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    Reminds me of Your computer is already a distributed system. Why isn’t your OS? from HotOS 2009:

    https://www.usenix.org/legacy/events/hotos09/tech/full_paper

    We argue that a new OS for a multicore machine should be designed ground-up as a distributed system, using concepts from that field. Modern hardware resembles a networked system even more than past large multiprocessors: in addition to familiar latency effects, it exhibits node heterogeneity and dynamic membership changes

    And now that I look at the author list, I see Roscoe, who gives the 2021 keynote that Cantrill recommends:

    https://www.youtube.com/watch?v=36myc8wQhLo

    (copy of HN comment)

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      Looks like the first link was truncated; the full URL is https://www.usenix.org/legacy/events/hotos09/tech/full_papers/baumann/baumann.pdf.

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      First I’ve heard that Oxide is developing their own operating system - amusingly named Hubris!

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        I don’t write Rust nor any low level coding, but Bryan Cantrill always makes for an interesting watch.

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          and the binaries are tight!

          He’s talking here about no-std. But I wonder, in light of this, why the std-based (i.e. non-embedded) Rust world has a reputation for bloat while the no-std ecosystem apparently does not. Maybe the embedded developers are just aware enough of their constraints that they don’t pile on abstractions?

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            Making an analogy to C++, I think maps and vectors are incredibly convenient data structures, but they have 2 issues for embedded: 1) they allocate on the heap (in order to grow) and 2) they bloat your code because you will have vector<T> and map<K,V> for dozens of T, K, V in a given program.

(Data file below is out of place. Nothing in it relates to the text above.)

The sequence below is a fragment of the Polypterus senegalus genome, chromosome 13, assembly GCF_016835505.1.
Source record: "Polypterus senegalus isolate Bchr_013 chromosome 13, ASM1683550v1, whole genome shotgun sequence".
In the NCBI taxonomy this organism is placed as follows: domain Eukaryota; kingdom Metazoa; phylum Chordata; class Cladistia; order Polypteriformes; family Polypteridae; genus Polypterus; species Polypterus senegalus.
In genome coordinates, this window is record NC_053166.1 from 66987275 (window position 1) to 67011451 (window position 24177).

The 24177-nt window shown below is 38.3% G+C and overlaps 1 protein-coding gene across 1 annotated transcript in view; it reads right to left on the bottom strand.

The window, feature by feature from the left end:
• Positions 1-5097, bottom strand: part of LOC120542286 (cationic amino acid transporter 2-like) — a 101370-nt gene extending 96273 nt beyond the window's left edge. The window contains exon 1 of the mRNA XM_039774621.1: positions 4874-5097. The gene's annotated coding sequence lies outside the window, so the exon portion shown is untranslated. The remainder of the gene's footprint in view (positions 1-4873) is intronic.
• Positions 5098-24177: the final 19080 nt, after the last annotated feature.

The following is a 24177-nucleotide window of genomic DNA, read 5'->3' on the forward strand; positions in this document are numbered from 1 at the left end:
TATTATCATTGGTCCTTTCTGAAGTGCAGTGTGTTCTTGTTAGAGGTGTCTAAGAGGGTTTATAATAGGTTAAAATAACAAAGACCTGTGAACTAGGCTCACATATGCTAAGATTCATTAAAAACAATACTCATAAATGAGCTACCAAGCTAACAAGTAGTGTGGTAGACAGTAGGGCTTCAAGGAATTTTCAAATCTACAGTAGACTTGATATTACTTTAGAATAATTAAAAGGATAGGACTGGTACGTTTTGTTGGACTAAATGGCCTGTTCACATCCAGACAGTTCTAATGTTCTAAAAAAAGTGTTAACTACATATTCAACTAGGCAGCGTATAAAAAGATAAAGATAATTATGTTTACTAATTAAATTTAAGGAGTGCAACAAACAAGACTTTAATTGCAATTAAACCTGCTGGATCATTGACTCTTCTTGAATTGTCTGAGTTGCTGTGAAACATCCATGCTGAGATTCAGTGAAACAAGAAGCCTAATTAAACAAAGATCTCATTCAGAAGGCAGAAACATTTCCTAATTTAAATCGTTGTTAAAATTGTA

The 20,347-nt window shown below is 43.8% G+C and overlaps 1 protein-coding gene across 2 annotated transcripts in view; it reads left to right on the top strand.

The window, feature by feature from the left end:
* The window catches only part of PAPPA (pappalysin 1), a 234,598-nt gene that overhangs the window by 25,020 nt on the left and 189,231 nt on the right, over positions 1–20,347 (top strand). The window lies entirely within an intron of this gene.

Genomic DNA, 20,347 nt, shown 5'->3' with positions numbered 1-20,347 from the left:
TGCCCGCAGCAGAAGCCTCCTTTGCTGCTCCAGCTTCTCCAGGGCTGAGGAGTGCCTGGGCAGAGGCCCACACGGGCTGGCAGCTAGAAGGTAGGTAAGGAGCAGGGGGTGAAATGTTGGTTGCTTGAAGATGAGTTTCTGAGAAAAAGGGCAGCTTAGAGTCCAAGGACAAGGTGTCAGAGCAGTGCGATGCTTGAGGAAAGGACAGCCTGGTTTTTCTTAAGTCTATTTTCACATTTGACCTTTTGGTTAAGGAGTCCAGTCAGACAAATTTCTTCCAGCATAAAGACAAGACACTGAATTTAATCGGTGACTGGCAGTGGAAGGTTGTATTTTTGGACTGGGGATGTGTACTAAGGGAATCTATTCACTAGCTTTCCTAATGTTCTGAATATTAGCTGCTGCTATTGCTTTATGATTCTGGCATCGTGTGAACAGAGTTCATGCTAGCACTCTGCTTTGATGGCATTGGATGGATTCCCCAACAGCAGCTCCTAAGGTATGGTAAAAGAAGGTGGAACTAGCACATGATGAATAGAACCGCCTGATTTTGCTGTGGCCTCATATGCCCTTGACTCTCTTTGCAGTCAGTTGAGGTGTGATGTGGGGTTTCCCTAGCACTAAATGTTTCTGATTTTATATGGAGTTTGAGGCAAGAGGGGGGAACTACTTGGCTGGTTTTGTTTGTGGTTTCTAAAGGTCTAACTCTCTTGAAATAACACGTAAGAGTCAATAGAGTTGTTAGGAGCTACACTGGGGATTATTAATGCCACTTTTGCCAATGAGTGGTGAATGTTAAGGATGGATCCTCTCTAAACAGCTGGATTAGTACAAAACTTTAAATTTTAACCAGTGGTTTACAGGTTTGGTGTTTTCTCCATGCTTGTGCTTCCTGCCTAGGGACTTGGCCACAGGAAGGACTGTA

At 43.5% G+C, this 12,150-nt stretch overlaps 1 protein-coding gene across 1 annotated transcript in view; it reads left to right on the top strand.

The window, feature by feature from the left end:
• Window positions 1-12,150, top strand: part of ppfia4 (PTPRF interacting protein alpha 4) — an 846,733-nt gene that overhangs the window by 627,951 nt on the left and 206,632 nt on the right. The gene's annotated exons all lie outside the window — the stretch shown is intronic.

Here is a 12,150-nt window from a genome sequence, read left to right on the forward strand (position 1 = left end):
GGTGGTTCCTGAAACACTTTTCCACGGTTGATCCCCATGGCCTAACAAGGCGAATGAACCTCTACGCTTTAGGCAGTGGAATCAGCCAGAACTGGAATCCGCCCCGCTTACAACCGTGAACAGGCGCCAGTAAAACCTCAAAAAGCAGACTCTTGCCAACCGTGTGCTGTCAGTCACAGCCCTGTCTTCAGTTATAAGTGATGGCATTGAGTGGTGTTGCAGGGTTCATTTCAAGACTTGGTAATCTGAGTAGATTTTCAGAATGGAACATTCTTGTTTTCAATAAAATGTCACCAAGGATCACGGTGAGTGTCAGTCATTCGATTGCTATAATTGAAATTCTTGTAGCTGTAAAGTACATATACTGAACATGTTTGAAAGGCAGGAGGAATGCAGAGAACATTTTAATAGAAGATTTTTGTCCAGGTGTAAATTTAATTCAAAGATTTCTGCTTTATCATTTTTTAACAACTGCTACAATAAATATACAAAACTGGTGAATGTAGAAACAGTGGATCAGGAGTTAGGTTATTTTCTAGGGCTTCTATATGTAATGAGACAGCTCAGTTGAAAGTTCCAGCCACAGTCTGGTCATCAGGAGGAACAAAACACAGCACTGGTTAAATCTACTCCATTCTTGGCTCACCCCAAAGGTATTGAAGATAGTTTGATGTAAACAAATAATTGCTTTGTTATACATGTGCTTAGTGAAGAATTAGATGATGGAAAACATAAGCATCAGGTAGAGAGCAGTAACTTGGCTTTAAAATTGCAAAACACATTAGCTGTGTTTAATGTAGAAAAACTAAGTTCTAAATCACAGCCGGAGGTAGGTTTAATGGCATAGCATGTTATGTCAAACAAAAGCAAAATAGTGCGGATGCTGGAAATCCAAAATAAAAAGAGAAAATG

So if you make a rule of not using heap allocation, then you can’t use standard containers, and a consequence of that may be less code bloat. You have to do everything the “long way” – C-style – which is way more code to write, but compiles to less code.

            I don’t actually have any experience with Rust no_std but I think there are pretty clear parallels… interested in any opinions to the contrary.

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              That’s one thing I like about Zig: I can use standard containers without heap allocation. No no_std needed, just pass in an appropriate allocator.

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              different targets, no-std has to be slim, with std you can use the NPM approach: everything and the kitchensink, also it’ll work without any problems to do that. And of course a static compiled runtime (that isn’t stripped?) doesn’t help reducing the size.